GULFPORT, MS (WLOX) - Governor Haley Barbour said Wednesday that there's new housing available on the coast to meet the post-Katrina demand. The trouble is, families and individuals can't afford it. That's why he's asking the federal Department of Housing and Urban Development for 5,000 housing vouchers.
Governor Barbour talked about Katrina recovery during a noon hour speech Wednesday to the Gulf Coast Business Council. The governor spoke to 176 community leaders at the Great Southern Club. He challenged them to "step it up a notch" in the ongoing Katrina recovery efforts.
Governor Barbour said housing remains the number one issue. The governor told the Gulf Coast Business Club that Katrina left thousands of families with no options to replace their once modest, but extremely affordable homes.
"Families that were living in single family homes that were built before World War II, the mortgage of which had been paid off long ago, didn't have any insurance, 'cause the insurance went away when they quit making their mortgage payment," said Governor Barbour.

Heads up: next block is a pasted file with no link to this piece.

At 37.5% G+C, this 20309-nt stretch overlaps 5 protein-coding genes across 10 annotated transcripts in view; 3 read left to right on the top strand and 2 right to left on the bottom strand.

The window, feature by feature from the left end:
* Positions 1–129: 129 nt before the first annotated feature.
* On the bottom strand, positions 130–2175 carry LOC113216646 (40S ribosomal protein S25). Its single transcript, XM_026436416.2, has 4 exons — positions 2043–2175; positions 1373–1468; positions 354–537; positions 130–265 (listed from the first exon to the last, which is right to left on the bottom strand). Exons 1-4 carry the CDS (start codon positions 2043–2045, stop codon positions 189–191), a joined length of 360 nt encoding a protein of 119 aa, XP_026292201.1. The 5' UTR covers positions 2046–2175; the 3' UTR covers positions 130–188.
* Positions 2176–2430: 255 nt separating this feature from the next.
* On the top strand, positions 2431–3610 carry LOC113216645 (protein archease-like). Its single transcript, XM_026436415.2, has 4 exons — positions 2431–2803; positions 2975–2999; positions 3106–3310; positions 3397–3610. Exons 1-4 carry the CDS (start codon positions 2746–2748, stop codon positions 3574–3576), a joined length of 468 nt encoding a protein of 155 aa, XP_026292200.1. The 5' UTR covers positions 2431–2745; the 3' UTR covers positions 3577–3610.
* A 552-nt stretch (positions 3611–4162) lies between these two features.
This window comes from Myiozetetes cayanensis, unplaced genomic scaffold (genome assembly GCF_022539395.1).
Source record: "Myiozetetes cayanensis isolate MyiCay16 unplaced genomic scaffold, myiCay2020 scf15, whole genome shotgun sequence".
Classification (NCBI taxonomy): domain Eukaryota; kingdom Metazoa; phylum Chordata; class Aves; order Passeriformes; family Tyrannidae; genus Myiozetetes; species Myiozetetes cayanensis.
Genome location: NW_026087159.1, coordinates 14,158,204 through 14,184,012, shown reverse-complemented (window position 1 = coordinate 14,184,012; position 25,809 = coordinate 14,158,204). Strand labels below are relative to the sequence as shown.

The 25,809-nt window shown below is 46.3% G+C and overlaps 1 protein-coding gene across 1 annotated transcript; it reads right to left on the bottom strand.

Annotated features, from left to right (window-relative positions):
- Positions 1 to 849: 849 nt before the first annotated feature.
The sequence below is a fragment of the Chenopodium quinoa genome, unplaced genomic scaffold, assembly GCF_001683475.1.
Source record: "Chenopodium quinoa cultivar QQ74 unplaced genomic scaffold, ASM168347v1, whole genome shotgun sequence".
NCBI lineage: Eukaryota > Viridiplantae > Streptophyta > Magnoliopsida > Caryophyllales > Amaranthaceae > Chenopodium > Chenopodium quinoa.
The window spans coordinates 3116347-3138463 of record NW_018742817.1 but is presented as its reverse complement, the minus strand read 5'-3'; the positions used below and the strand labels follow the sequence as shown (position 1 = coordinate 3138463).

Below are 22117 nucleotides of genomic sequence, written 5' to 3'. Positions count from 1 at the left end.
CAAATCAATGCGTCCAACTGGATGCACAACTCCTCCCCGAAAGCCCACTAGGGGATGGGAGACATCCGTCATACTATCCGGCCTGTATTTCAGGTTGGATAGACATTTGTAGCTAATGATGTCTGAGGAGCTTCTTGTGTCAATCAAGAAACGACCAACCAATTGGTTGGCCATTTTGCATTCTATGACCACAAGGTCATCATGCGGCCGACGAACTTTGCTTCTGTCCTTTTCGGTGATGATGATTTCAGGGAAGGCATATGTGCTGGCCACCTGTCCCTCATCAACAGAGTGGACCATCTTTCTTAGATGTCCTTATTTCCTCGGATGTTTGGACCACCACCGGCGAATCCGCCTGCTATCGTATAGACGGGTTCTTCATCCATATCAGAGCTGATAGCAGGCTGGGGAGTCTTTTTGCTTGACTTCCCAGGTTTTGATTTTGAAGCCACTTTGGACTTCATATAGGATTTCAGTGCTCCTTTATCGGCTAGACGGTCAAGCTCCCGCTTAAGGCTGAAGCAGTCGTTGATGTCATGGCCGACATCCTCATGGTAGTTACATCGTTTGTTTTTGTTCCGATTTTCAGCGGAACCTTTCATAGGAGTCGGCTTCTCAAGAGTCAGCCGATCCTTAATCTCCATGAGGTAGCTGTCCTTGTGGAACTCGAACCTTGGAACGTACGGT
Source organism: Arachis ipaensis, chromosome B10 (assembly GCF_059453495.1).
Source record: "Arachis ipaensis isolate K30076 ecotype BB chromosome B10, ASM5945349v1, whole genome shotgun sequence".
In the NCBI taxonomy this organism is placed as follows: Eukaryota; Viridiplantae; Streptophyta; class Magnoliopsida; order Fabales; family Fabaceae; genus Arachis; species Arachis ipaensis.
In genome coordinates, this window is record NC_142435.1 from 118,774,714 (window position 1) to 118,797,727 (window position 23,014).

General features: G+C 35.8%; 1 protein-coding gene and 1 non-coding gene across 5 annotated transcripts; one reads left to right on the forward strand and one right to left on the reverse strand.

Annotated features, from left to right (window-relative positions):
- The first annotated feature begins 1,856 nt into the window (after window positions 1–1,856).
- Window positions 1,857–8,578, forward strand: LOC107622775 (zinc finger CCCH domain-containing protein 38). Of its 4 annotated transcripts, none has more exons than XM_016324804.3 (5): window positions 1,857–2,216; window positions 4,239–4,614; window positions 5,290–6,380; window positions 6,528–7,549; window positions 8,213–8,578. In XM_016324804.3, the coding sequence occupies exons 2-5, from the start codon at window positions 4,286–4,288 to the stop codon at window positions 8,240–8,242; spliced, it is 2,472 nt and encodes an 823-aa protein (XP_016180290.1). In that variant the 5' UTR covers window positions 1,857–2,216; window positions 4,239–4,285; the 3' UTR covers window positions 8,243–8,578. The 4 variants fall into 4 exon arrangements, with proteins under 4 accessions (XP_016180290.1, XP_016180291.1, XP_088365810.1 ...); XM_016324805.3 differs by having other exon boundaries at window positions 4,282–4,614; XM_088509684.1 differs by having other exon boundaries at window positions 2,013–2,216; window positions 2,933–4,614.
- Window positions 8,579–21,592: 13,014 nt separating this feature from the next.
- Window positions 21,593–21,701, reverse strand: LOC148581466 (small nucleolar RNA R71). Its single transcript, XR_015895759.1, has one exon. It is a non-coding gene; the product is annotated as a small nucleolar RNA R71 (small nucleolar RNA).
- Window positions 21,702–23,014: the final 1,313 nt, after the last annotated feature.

He said before the storm, around 42 percent of the rentals on the coast were single family homes, with rents that were "next to nothing."
"They were living for essentially nothing. And those housing units are gone. Not a few hundred of them are gone. Thousands and thousands are gone," said the governor.
Governor Barbour said even with hundreds of new apartments now on the market, the families who need housing most simply can't handle the rent.
"There are hundreds of vacant apartments on the coast. The problem is if you get enough to pay off your debt and pay your insurance, the rent is so high there are literally thousands of families who can't live there," said the governor.
That's why he's asking HUD for 5,000 housing vouchers to help families handle that cost.
"We're going to continue to build. But we're asking our federal partners, convert some of what we've been doing into about 5,000 housing vouchers. And I believe that will absorb these people we're talking about," said Governor Barbour.
The governor challenged leaders to "step it up a notch" with the ongoing Katrina recovery. He says nearly four years after the storm, South Mississippi has spent just 57 percent of the two-point-eight billion dollars allocated by FEMA.
The governor set a goal of having construction underway on all Katrina public projects by September first